As is well known, traditional residential and commercial carpet comprises an array of face yarns that are tufted through a primary backing. The face yarns are typically formed of synthetic materials (such as nylon, polypropylene, and polyester) or natural materials (such as wool). Primary backing is usually formed of polypropylene, polyester, jute or nylon. A secondary backing, also typically formed of the same materials, is adhered (usually by a latex adhesive) over the tufts exposed on the undersurface of the primary backing.

"Shredded carpet fragments" as used in this application are formed by shredding, cutting, grinding or othewise pulverizing carpet to such an extent that it forms a mass of entangled face yarns. FIG. 2 is a highly stylized pictorial representation of a mass of shredded carpet fragments that form a part of the root support matrix of the present invention.

As may be observed from that Figure, individual ones of the entangled face yarns may or may not have bits of carpet backing material attached. The term "carpet backing material" as used herein includes bits of either primary backing, secondary backing, or latex adhesive, and combinations of two or more of the same. Reference character 12 is intended to denote an instance in which face yarns have a bit of the primary backing still attached thereto. Reference character 14 denotes an instance in which the face yarn is attached to the primary backing and the latex adhesive. Reference character 16 shows face yarn attached to a still-intact piece of carpet backing included primary backing, latex adhesive and secondary backing.

The reference character 17 is intended to denote an instance in which a face yarn has no backing material attached thereto is included within the mass of shredded carpet fragments. Similarly, the reference character 19 is intended to denote an instance in which an isolated strand of primary backing with no backing material attached thereto is included within the mass of shredded carpet fragments.

"Shredded carpet fragments" as used in this application are pulverized to an extent such that at least about ninety percent (90%), and more preferably at least about ninety-five (95%) percent, of the bits of carpet backing material that may remain attached to an individual face yarn have no one dimension greater than about one-quarter (0.25) inch. The face yarns should, preferably, have a length in the range from about one (1) inch to about six (6) inches.

The shredded carpet "fragments" used in the present application should be distinguished from the shredded carpet "pieces" that are used in the above-referenced Farrow et al. patent. The shredded carpet "pieces" used in the context of the Farrow et al. patent denote sections of carpet backing material (mainly primary backing) having dimensions from about one-half (0.5) inch to about one (1) inch in width and from one (1) inch to about five (5) inches in length and include attached face yarns.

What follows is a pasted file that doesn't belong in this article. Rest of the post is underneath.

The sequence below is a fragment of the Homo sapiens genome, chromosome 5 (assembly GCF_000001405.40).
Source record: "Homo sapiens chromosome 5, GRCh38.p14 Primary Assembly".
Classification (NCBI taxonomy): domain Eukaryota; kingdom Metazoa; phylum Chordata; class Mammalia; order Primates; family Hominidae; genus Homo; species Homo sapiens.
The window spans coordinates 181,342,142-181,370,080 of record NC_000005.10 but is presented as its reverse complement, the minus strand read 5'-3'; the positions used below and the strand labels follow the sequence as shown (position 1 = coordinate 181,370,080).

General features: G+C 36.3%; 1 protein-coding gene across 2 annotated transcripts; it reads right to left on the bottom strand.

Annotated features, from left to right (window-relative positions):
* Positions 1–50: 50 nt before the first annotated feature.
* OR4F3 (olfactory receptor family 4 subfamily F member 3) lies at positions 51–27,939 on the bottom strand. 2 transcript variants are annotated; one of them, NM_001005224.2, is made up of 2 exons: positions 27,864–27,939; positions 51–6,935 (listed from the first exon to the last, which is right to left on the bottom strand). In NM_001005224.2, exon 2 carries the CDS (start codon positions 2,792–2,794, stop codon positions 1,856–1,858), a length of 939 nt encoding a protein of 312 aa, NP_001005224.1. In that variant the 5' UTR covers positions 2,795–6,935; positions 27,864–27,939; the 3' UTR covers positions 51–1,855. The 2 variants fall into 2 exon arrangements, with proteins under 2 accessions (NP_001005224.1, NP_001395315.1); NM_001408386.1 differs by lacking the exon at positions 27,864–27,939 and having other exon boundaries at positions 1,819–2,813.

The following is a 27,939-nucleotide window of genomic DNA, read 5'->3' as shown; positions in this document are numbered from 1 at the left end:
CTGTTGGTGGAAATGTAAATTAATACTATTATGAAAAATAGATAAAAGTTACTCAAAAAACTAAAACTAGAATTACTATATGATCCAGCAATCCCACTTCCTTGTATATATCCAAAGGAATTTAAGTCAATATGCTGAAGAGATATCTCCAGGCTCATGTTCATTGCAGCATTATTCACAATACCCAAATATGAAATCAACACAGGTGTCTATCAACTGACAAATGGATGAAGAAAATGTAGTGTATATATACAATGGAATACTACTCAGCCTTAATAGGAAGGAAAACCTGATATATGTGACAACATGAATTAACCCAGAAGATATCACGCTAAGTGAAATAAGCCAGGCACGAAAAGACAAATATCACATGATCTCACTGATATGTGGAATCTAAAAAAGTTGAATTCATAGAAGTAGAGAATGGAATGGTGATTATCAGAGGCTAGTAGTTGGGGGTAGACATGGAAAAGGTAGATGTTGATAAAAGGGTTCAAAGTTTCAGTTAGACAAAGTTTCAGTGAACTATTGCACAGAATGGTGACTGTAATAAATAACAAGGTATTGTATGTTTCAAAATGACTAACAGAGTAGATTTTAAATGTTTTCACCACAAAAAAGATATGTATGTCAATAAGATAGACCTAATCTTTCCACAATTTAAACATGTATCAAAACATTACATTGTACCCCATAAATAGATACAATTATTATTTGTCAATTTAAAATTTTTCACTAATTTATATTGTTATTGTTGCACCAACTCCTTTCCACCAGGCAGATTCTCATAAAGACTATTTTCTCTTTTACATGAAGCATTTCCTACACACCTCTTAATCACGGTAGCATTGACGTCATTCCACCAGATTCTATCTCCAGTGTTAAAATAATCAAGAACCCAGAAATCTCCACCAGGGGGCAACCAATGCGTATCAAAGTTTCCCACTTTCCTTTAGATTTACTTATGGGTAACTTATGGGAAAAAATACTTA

MIXING AND FORMULATING

Whatever the identity of the particular constitutients of the growing medium and whatever may be their relative proportion to each other, those constitutients and an appropriate amount of shredded carpet fragments are mixed to form a growing medium of a uniform consistency.

The shredded carpet fragments are mixed with the growing medium as follows. The growing medium is poured into a rotary mixer, such as a cement mixer. Wet shredded carpet fragments are next added to the rotating mixer with water being added to insure uniform mixing of the shredded carpet fragments with the growing medium. The shredded carpet fragments should be wet prior to introduction into the rotary mixer because, if not pre-wet the shredded carpet fragments tend not to mix.

PLANTS

Although the primary vegetation grown using the present invention is turfgrass sod, it should be understood that this invention is not to be construed as limited thereto. Other plants, such as flowers or vegetables, may be substituted for turfgrass. The vegetation is usually started using viable seeds, seedlings, sprigs, washed sod, root divisions, or plant plugs. (Washed sod is a grass cover held together by a root matrix alone, produced by growing grass in sand and washing away the sand.)

METHOD

Turfgrass sod or other vegetation may be grown in accordance with the present invention. The root support matrix 18, as described above, is prepared. The root support matrix 18 is extruded through an apparatus capable of continuously producing a uniform thickness of extrudate [e.g., from about two (2) to about four (4) inches]. The matrix 18 may be placed on a substrate 20 or directly into a bed, as desired. Into the root support matrix 18 is placed any desired species of vegetation in the form of viable seeds, seedlings, seedlings, sprigs, washed sod, root divisions, or plant plugs. Seeds or sprigs may be sprinkled uniformly on the extrudate layer. Alternatively, washed sod may be rolled on top of the extrudate layer.

The vegetation is appropriately watered, fertilized, etc. to establish root growth. The plants' roots penetrate into and entangle with the face yarns of the shredded carpet fragments as the plants grow. Vegetation should be mowed regularly to an acceptable height for the species and climate.

After a period of time (depending on plant species and growing conditions) the vegetation is ready for harvest, using an apparatus such as a rotary saw. In the case of turfgrass sod harvesting is accomplished by cutting the matrix having the mature turfgrass sod into squares or rectangular blocks, known as "modules". The sod could also be cut and formed into rolls. When harvested the sod is relocated to the location of intended use. of course, if the sod is grown at its location of intended use, the harvesting step is omitted.